Professional freeskier Elyse Saugstad survives massive avalanche on Stevens Pass


Elyse: "... and it was very shocking to learn that one of the victims we found was buried literally three feet to my left.... I firmly believe that my ABS® backpack saved my life. My thoughts and prayers are with those who lost their lives."

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And that's what happened on February 19, 2012:

"A small group of us initially started the day at Stevens Pass ski area, whereupon we got together with more people around 11 a.m. with the idea that we would ski outside the boundaries of Stevens Pass to an area called Tunnel Creek. After our assessment, we decided that it would be okay to ski in this area, as the avalanche forecast that morning was considerable for the area (SSW) where we would be skiing. Once at the top, we went through the typical ski touring protocol for decision making. For example, we used the buddy system and split into smaller groups, since there were 13 of us total, and skied down the mountain one at a time, working our way down the mountain in small sections and stopping only in safe zones. Reminiscent of a game of ping pong down the mountain.

Unfortunately, we didn't get very far. The first skier skied the first 500 meters or so and stopped in a safe zone with old trees. I was the second skier to leave. Several more skiers followed, and when the seventh skier descended, the avalanche was triggered. We didn't really hear anything, and my partner to my right started yelling, "Elyse, avalanche! Elyse, avalanche!" At this point, I was the one being carried away by the avalanche, and his screams helped my brain realize what was really happening. It was a little confusing, I wasn't really sure who else could get caught at that moment because it was happening so fast. When I got caught in the avalanche, it only took me a second or two to realize the gravity of the situation, and I decided to pull my airbag. The avalanche was about 2650' long, 200 feet wide and 32 inches deep at the crack. It was a nasty avalanche as we were hurled through densely wooded terrain and into a narrow creek bed, eventually spitting us out on the ground.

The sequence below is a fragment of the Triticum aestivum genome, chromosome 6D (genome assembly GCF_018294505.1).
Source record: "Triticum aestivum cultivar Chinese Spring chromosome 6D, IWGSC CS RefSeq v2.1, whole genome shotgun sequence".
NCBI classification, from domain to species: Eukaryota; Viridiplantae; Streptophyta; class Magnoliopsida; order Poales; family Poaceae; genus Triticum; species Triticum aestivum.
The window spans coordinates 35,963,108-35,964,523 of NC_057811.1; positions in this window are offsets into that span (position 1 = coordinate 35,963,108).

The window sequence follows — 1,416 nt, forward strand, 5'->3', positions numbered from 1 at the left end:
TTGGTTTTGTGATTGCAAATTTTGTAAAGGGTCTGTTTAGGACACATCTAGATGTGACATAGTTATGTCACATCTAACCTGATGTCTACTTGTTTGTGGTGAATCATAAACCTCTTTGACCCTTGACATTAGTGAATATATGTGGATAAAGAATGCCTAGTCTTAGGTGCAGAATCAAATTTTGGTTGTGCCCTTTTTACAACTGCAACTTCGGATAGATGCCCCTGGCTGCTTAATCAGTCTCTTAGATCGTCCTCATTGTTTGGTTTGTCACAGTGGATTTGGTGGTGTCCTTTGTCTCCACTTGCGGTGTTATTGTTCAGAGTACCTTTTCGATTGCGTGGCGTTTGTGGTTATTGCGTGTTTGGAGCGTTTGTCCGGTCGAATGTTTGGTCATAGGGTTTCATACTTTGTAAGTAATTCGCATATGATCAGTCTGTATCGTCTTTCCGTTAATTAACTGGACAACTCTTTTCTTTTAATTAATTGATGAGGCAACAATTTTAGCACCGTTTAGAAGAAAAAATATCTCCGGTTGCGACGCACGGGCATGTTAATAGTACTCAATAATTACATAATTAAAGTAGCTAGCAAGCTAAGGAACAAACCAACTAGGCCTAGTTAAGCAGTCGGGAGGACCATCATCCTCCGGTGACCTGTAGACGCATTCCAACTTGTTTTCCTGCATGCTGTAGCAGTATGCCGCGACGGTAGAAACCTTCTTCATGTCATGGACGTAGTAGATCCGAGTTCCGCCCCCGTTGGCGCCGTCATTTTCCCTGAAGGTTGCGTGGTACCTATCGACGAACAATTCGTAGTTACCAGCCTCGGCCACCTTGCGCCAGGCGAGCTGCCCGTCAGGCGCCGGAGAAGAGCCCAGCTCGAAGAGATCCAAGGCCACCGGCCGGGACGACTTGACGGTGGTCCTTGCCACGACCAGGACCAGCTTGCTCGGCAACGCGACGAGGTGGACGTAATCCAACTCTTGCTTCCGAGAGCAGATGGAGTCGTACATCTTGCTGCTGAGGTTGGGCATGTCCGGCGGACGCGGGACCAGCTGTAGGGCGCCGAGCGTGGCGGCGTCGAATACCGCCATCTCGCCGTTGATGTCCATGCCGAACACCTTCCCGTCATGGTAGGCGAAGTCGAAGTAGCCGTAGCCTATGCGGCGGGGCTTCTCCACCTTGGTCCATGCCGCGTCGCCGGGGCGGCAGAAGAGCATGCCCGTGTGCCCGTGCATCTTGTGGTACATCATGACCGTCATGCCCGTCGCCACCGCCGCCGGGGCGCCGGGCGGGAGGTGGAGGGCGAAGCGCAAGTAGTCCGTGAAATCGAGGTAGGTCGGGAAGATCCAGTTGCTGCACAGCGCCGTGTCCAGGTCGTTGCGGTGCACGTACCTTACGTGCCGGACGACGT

The avalanche felt like going into a washing machine, because I was being tossed back and forth and spinning this way and that, sometimes having no idea which way was up or down. I was being thrown around by a lot of weight, and I remembered not to fight it. I felt my body bump into a few trees along the way, but none of the encounters were hard. The avalanche sped up and slowed down at times, and I would estimate that it lasted about 45 seconds total. That gives you a lot of time to think, and although there were some negative ideas running through my head about what my fate might be, I ultimately tried to stay calm so as not to waste energy or oxygen. Also, you have to keep your senses alert. The avalanche is so much more powerful than you are, so there's no point in fighting it.

When the avalanche finally came to rest, I was completely buried except for my face and arms. Avalanches compact snow a lot, and as the altitude dropped, the snowpack became wet and heavy, which is similar to being stuck in cement. Although my arms were free, the only thing I could really do was scrape the few inches of snow off my face. I wasn't even able to lift my head up because it was so firmly buried in the snow. All I could do was lie there and try to stay calm while I waited for my friends to come and rescue me. As I lay there, I realized that others might be buried as well, and I felt like I needed to pull myself together in case I needed to help with the search and rescue.

It took about 10 minutes for the first person to show up and dig me out. As soon as I was dug out, other members of our group showed up to help with the rescue search. It didn't take more than a few minutes for us to find the other victims. It was very shocking to discover that one of the victims we found was literally three feet to my left and buried just a few feet below. The third victim, the one who had triggered the avalanche, was found about 300 feet below us at the outlet of the avalanche; he had suffered severe trauma. It was really disturbing to realize that while I was lying there partially buried, my friends not far from me were completely buried. They were not wearing avalanche backpacks.

My thoughts, condolences and sympathy go out to the families and victims of the avalanche accident outside the Stevens Pass ski area. All participants in the group were well equipped and experienced backcountry travelers. I was caught in the avalanche and not completely buried. I believe my partial burial and survival was due to the inflation of my ABS® avalanche airbag. My thoughts and prayers are with those who lost their lives."

Foto: Tegan Mierle